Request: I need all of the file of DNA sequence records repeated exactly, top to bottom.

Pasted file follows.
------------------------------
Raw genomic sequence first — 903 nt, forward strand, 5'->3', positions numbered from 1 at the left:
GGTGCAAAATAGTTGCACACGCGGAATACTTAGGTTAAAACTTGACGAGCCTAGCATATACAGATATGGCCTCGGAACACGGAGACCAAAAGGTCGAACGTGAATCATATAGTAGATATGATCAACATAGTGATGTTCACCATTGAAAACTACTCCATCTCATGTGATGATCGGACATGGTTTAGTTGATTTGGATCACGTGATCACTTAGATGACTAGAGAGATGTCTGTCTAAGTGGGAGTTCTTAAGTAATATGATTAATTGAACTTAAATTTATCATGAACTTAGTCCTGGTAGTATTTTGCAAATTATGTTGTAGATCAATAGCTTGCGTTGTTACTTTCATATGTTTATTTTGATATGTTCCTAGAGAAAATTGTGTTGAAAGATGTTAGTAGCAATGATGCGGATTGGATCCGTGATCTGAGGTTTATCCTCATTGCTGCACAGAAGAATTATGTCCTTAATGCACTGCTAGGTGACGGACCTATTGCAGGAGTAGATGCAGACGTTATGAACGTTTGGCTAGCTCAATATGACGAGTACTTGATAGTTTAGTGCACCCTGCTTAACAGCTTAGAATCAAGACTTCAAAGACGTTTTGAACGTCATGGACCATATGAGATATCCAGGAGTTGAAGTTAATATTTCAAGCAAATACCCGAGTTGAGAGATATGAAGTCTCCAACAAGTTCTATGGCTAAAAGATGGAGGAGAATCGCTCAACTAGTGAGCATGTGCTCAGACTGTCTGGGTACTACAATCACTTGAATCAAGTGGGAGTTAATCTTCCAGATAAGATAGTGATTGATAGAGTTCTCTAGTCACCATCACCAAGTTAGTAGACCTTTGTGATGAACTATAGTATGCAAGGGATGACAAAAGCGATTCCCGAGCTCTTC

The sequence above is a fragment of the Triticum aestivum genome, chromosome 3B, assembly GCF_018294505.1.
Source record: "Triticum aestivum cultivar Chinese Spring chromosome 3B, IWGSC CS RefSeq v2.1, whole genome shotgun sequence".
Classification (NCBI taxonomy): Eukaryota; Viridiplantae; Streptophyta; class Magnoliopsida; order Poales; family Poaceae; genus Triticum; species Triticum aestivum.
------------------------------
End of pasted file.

Raw genomic sequence first — 903 nt, forward strand, 5'->3', positions numbered from 1 at the left:
GGTGCAAAATAGTTGCACACGCGGAATACTTAGGTTAAAACTTGACGAGCCTAGCATATACAGATATGGCCTCGGAACACGGAGACCAAAAGGTCGAACGTGAATCATATAGTAGATATGATCAACATAGTGATGTTCACCATTGAAAACTACTCCATCTCATGTGATGATCGGACATGGTTTAGTTGATTTGGATCACGTGATCACTTAGATGACTAGAGAGATGTCTGTCTAAGTGGGAGTTCTTAAGTAATATGATTAATTGAACTTAAATTTATCATGAACTTAGTCCTGGTAGTATTTTGCAAATTATGTTGTAGATCAATAGCTTGCGTTGTTACTTTCATATGTTTATTTTGATATGTTCCTAGAGAAAATTGTGTTGAAAGATGTTAGTAGCAATGATGCGGATTGGATCCGTGATCTGAGGTTTATCCTCATTGCTGCACAGAAGAATTATGTCCTTAATGCACTGCTAGGTGACGGACCTATTGCAGGAGTAGATGCAGACGTTATGAACGTTTGGCTAGCTCAATATGACGAGTACTTGATAGTTTAGTGCACCCTGCTTAACAGCTTAGAATCAAGACTTCAAAGACGTTTTGAACGTCATGGACCATATGAGATATCCAGGAGTTGAAGTTAATATTTCAAGCAAATACCCGAGTTGAGAGATATGAAGTCTCCAACAAGTTCTATGGCTAAAAGATGGAGGAGAATCGCTCAACTAGTGAGCATGTGCTCAGACTGTCTGGGTACTACAATCACTTGAATCAAGTGGGAGTTAATCTTCCAGATAAGATAGTGATTGATAGAGTTCTCTAGTCACCATCACCAAGTTAGTAGACCTTTGTGATGAACTATAGTATGCAAGGGATGACAAAAGCGATTCCCGAGCTCTTC

The sequence above is a fragment of the Triticum aestivum genome, chromosome 3B, assembly GCF_018294505.1.
Source record: "Triticum aestivum cultivar Chinese Spring chromosome 3B, IWGSC CS RefSeq v2.1, whole genome shotgun sequence".
Classification (NCBI taxonomy): Eukaryota; Viridiplantae; Streptophyta; class Magnoliopsida; order Poales; family Poaceae; genus Triticum; species Triticum aestivum.